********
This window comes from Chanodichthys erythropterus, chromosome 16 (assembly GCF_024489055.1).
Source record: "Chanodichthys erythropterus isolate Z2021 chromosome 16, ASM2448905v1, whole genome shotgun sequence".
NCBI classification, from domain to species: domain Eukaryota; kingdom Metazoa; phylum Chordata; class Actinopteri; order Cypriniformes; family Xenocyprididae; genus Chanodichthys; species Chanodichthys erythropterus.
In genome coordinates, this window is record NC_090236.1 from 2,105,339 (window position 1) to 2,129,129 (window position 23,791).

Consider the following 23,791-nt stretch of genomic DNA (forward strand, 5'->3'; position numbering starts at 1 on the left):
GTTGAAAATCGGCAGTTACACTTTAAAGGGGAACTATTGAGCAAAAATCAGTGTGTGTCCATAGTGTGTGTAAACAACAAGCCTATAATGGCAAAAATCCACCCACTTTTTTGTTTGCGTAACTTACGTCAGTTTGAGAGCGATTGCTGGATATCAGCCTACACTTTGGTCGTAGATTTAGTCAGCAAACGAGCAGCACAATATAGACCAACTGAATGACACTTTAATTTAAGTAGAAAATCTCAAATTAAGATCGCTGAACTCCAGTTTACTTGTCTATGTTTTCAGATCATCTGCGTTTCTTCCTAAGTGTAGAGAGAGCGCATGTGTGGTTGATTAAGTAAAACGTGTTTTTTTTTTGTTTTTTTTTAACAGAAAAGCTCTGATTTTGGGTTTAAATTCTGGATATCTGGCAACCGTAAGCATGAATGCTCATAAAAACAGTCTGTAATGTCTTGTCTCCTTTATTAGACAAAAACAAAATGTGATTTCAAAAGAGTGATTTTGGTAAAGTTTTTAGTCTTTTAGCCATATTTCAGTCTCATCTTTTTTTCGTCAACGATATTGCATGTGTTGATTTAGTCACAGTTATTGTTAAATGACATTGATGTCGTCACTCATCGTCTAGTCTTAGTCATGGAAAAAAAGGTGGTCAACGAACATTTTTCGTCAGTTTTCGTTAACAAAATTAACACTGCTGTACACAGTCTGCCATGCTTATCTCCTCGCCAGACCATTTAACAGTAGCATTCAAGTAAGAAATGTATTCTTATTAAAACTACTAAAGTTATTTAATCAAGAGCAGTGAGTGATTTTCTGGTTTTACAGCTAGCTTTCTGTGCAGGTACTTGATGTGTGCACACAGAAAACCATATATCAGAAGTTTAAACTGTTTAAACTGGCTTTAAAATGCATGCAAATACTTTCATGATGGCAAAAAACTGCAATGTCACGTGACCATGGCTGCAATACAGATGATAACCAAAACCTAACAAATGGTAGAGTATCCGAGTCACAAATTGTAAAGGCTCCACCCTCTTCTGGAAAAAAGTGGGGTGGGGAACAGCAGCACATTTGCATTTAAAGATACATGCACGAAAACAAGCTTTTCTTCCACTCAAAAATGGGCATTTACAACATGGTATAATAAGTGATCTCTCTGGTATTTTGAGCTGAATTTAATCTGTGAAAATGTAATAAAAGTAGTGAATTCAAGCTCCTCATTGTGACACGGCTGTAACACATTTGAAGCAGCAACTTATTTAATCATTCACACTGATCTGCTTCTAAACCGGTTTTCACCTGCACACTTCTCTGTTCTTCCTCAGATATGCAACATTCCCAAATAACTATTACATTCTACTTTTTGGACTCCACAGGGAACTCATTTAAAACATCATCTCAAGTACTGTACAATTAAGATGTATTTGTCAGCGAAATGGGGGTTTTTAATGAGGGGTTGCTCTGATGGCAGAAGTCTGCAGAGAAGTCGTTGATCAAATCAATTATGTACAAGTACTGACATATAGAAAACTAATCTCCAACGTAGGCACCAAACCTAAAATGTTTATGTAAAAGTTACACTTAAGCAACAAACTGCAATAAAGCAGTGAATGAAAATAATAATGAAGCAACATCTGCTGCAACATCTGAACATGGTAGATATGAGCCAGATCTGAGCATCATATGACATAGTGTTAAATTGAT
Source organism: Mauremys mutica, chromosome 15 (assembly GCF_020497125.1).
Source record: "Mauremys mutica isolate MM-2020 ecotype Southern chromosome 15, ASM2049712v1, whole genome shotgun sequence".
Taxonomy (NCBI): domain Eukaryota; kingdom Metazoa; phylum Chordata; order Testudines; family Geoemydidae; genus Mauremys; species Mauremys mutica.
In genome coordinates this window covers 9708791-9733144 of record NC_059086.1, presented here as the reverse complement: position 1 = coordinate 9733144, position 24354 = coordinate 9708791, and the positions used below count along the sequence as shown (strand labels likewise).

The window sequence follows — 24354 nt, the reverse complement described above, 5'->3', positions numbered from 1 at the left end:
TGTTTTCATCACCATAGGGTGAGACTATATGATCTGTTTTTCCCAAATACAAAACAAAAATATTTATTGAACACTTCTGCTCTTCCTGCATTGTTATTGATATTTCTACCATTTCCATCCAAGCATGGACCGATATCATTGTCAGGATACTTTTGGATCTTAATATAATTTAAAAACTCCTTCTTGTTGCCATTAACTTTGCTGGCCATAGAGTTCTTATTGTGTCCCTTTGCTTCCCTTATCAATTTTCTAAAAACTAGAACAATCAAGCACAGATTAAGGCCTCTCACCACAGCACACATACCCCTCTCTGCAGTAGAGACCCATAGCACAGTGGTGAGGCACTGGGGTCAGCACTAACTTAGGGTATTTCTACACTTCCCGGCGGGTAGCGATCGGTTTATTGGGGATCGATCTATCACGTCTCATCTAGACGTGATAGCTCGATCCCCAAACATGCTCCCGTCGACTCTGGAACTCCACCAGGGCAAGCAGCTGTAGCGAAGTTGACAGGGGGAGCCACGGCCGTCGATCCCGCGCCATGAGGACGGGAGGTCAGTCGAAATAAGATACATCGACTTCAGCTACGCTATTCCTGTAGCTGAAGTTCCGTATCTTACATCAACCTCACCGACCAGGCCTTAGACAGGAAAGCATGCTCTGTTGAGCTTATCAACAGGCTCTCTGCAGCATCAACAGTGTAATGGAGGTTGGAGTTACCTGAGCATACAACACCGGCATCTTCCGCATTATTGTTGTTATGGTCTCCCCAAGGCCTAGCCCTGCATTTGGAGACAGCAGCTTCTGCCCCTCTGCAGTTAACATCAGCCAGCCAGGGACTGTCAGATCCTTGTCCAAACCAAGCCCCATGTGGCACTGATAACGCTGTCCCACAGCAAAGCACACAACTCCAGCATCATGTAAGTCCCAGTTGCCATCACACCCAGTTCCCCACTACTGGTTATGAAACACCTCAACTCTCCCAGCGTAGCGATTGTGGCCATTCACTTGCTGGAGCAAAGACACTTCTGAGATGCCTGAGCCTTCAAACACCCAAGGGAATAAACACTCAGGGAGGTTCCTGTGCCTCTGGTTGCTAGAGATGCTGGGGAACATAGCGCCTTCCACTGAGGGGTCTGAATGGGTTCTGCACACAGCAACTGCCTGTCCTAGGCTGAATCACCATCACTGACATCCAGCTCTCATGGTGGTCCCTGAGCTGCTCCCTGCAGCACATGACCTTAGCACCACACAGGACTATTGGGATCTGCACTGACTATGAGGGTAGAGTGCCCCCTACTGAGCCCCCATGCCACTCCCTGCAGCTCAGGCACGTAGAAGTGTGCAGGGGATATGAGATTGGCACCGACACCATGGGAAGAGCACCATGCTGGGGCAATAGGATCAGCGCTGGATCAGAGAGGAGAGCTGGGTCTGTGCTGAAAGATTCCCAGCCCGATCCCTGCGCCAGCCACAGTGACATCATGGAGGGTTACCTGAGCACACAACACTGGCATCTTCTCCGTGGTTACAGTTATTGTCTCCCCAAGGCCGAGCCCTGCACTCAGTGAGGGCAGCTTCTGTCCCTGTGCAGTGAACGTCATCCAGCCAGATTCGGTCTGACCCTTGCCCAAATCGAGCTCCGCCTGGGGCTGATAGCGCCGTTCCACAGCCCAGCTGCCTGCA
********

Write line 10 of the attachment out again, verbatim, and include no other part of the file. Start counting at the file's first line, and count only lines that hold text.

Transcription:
In genome coordinates this window covers 9708791-9733144 of record NC_059086.1, presented here as the reverse complement: position 1 = coordinate 9733144, position 24354 = coordinate 9708791, and the positions used below count along the sequence as shown (strand labels likewise).